We have launched a new website and this page has been archived.Find out more

[Skip to Content]

24 February 2011

Problem gambling on the increase

New research shows that there are nearly half a million people in the UK with gambling problems. The Evangelical Alliance responded to the announcement in a joint statement with other church groups and Christian organisations calling on the Government to tighten rules governing gambling activity.

The Gambling Commission has recently published the third Gambling Prevalence Survey, following previous reports in 1999 and 2007. This report found that the number of people who have gambled in the past year had risen five per cent to 73 per cent, with the rate of problem gambling up from 0.6 per cent to 0.9 per cent. When this is translated to the entire population it means that there are now around 450,000 problem gamblers - up from around 284 000 problem gamblers in 2007.

Many Christian groups warned the Government at the time of the 2005 Gambling Act that their plans could lead to a normalisation of gambling. Significant changes were made to the rules governing gaming machines and casino access, and for the first time adverts for gambling were allowed. Tessa Jowell MP, who was the minister responsible at the time, said that if the changes led to an increase in problem gambling then the Government would take another look and see where changes are necessary.

Early indications from the current government suggest that they will take a look at whether changes need to be made. However, in response to the findings, John Penrose MP, the current minister in charge, also took aim at his predecessors. He said: "The Labour government liberalised gambling laws but failed to implement the safeguards needed to protect the public and as a result the number of problem gamblers has risen to almost half a million."

Problem gamblers are identified through their answers to a range of different questions relating to their gambling activity. If they score above a certain threshold then they are categorised as a problem gambler, and scores just below this place them in an 'at risk' grouping. The questions cover issues such as whether you gamble more than you can afford, if you have been criticised for your gambling activity, or if you borrow to finance further gambling. The survey used two different sets of questions which assess slightly different criteria. According to one of the measures there was an increase but it is not a statistically significant change, while the other measure did record a significant rise.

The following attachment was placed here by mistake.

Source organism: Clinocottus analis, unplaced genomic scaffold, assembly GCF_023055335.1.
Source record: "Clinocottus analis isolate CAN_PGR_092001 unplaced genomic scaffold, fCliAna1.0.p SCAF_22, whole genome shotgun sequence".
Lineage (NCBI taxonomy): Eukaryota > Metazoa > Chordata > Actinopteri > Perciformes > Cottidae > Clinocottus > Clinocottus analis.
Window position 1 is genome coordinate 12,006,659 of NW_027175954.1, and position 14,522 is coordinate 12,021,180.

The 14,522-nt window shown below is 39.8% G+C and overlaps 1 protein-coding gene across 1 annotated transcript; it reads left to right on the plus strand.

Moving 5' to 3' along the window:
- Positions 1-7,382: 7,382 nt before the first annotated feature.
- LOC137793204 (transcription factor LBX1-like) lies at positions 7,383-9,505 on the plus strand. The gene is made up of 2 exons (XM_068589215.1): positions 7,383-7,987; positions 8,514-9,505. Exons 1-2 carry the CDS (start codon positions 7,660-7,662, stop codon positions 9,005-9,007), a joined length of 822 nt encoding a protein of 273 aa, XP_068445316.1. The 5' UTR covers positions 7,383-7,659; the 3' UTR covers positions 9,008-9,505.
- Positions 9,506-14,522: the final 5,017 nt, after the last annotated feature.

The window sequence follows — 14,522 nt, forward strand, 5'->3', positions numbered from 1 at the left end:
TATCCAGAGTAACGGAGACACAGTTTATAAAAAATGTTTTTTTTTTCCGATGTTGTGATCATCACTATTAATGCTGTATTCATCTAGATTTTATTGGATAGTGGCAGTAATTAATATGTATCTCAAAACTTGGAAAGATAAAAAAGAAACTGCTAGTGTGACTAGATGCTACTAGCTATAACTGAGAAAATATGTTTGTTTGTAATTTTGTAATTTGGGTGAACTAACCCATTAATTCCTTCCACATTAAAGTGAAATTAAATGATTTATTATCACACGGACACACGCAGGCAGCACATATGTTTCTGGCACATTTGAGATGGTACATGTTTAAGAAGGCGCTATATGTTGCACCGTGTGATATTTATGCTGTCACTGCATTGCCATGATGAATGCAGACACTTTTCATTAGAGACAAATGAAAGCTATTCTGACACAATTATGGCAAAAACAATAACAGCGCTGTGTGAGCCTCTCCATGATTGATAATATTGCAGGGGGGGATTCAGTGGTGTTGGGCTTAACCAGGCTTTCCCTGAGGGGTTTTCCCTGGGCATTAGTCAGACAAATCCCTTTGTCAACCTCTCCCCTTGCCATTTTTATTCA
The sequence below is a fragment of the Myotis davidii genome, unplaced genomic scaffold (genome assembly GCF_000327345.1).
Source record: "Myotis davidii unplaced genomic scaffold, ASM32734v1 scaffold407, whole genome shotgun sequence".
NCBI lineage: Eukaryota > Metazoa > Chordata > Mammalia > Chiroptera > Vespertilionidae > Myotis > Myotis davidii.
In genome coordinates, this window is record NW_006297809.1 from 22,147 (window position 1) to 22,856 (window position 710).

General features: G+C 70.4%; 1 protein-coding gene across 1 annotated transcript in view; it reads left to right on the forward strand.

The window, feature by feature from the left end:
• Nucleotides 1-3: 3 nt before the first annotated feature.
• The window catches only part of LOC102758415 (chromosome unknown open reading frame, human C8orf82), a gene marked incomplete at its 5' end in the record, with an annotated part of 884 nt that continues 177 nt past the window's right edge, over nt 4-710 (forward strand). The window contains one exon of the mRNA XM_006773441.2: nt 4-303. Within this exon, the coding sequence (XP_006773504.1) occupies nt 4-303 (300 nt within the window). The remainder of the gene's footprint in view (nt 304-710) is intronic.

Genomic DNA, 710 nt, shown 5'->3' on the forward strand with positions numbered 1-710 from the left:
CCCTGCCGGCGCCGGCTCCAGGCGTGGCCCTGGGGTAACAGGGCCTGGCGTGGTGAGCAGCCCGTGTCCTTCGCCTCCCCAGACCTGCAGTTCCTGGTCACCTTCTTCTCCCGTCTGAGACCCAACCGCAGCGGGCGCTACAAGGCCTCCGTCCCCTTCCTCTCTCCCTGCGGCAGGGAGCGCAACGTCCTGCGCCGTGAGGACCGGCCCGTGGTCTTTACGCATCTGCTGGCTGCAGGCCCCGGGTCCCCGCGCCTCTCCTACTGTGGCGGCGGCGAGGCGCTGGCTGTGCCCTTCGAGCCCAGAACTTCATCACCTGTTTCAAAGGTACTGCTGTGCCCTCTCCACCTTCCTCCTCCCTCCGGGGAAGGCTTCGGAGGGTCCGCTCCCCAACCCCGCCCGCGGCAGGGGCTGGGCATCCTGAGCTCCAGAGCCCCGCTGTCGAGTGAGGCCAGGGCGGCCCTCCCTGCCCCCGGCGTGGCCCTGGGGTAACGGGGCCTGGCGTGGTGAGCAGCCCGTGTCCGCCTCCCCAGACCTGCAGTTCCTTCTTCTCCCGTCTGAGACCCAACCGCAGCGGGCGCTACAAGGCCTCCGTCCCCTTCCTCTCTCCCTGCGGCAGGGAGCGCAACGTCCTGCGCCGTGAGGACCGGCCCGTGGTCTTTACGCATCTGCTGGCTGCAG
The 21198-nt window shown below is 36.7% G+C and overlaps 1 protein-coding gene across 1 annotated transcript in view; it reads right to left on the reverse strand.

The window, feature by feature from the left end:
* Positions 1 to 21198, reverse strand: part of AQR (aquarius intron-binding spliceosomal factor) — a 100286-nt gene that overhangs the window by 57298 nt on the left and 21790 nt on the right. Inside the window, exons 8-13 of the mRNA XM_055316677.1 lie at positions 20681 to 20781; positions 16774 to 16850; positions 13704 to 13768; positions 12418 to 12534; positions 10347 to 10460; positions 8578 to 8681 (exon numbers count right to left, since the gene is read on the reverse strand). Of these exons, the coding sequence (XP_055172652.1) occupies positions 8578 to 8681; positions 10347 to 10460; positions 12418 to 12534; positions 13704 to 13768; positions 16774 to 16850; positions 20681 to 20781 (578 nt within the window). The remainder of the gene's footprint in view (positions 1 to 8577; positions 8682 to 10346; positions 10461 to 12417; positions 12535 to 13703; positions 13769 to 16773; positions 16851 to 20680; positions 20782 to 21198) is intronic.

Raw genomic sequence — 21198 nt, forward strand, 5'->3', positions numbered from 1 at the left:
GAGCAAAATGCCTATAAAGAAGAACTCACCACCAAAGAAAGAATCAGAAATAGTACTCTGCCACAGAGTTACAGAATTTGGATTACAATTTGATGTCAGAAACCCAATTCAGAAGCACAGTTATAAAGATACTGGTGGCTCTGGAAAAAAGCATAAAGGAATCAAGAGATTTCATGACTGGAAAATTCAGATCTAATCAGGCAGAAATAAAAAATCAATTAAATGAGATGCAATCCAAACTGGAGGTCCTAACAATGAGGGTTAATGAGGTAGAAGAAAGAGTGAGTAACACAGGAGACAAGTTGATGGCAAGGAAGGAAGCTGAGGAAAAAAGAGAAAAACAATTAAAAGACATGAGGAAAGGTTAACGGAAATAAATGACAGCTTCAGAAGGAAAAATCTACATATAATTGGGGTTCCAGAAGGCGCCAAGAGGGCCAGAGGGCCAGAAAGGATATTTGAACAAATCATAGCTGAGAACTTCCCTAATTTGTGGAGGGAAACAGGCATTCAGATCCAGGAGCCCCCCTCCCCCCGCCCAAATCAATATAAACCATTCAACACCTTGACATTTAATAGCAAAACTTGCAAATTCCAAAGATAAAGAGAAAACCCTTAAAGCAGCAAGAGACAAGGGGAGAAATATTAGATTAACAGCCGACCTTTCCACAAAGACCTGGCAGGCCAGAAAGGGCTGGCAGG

In response to the report, Malcolm Brown, director of mission and public affairs at the Church of England, said: "Problem gamblers become sucked into a distorted view of reality and often drag themselves and their families into insecurity and poverty. This is not just a matter of personal morality and character, but a problem exacerbated by the values communicated by the wider social and political context."

The survey found that problem gamblers are more likely to be young, male, unemployed and in poor health. People with a parental history of gambling and from an Asian background were also more likely to have problems. Rather than focus on one particular form of gambling, the report showed that problem gamblers engage in multiple different activities - typically more than seven. This covers a range of activities such as poker, fixed odds betting terminals (FOBTs), football polls, and betting on non-sports events. Other evidence suggests that FOBTs are a significant factor in gambling problems, the gambling helpline GamCare has reported they are cited in a quarter of calls despite comprising just four per cent of all gambling activity. Helena Chambers of Quaker Action on Alcohol and Drugs noted: "Problem gamblers and their families often suffer stress, ill-health and debt. It's vital that they are supported, and the Government does not risk any further increase."

The Government is currently considering increasing the stake level for a popular category of gaming machine, and also allowing arcades and bingo halls to have more machines. The Evangelical Alliance has already asked the Government not to take forward their plans and this study gives further evidence as to why such a move would be dangerous. This follows changes introduced by the previous government that doubled the prizes and stakes for the gaming machines that are permitted in pubs.

A particular problem faced by local communities is that authorities do not seem to have the power to turn down planning and licensing applications - even when they do not want to give the go-ahead. A key test for the coalition Government's localism agenda is whether this transfers into meaningful powers for local communities to oppose developments in their community that would have a negative impact. The Localism Bill that is currently before Parliament appears to give local communities the opportunity to adopt binding development plans through local referenda. However, what impact this will have remains uncertain, and it would not apply to cases where planning permission is not required.

The Gambling Commission suggested that - due to government cuts - this could be the last study of its kind. It is essential for understanding the nature and spread of gambling behaviour that these surveys continue. Gareth Wallace of the Salvation Army, commented: "With increased problem gambling, the Government must fund another equivalent prevalence study. This is not the time to be walking blindfolded into and increase in problem gambling."